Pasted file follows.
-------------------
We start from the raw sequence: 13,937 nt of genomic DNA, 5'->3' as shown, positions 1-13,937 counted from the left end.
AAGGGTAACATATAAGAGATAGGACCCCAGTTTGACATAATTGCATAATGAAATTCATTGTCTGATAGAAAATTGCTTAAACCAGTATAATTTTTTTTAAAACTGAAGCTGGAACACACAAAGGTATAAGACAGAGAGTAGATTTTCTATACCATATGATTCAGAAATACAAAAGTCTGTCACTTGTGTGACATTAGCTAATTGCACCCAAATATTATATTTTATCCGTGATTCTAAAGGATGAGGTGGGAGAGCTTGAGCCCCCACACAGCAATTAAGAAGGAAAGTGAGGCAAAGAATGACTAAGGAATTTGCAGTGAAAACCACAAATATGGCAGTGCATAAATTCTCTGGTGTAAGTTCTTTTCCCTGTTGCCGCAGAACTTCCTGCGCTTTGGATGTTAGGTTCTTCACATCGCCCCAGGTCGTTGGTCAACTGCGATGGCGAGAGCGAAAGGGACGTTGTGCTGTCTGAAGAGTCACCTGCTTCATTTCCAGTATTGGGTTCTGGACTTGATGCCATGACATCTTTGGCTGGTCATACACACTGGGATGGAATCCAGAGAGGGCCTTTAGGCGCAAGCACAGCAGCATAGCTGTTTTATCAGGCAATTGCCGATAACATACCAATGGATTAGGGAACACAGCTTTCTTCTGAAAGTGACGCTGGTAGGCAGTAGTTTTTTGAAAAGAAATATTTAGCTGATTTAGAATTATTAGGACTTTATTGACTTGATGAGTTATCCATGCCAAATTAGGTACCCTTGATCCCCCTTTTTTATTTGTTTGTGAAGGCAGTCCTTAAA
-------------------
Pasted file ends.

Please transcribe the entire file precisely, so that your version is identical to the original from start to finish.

We start from the raw sequence: 13,937 nt of genomic DNA, 5'->3' as shown, positions 1-13,937 counted from the left end.
AAGGGTAACATATAAGAGATAGGACCCCAGTTTGACATAATTGCATAATGAAATTCATTGTCTGATAGAAAATTGCTTAAACCAGTATAATTTTTTTTAAAACTGAAGCTGGAACACACAAAGGTATAAGACAGAGAGTAGATTTTCTATACCATATGATTCAGAAATACAAAAGTCTGTCACTTGTGTGACATTAGCTAATTGCACCCAAATATTATATTTTATCCGTGATTCTAAAGGATGAGGTGGGAGAGCTTGAGCCCCCACACAGCAATTAAGAAGGAAAGTGAGGCAAAGAATGACTAAGGAATTTGCAGTGAAAACCACAAATATGGCAGTGCATAAATTCTCTGGTGTAAGTTCTTTTCCCTGTTGCCGCAGAACTTCCTGCGCTTTGGATGTTAGGTTCTTCACATCGCCCCAGGTCGTTGGTCAACTGCGATGGCGAGAGCGAAAGGGACGTTGTGCTGTCTGAAGAGTCACCTGCTTCATTTCCAGTATTGGGTTCTGGACTTGATGCCATGACATCTTTGGCTGGTCATACACACTGGGATGGAATCCAGAGAGGGCCTTTAGGCGCAAGCACAGCAGCATAGCTGTTTTATCAGGCAATTGCCGATAACATACCAATGGATTAGGGAACACAGCTTTCTTCTGAAAGTGACGCTGGTAGGCAGTAGTTTTTTGAAAAGAAATATTTAGCTGATTTAGAATTATTAGGACTTTATTGACTTGATGAGTTATCCATGCCAAATTAGGTACCCTTGATCCCCCTTTTTTATTTGTTTGTGAAGGCAGTCCTTAAA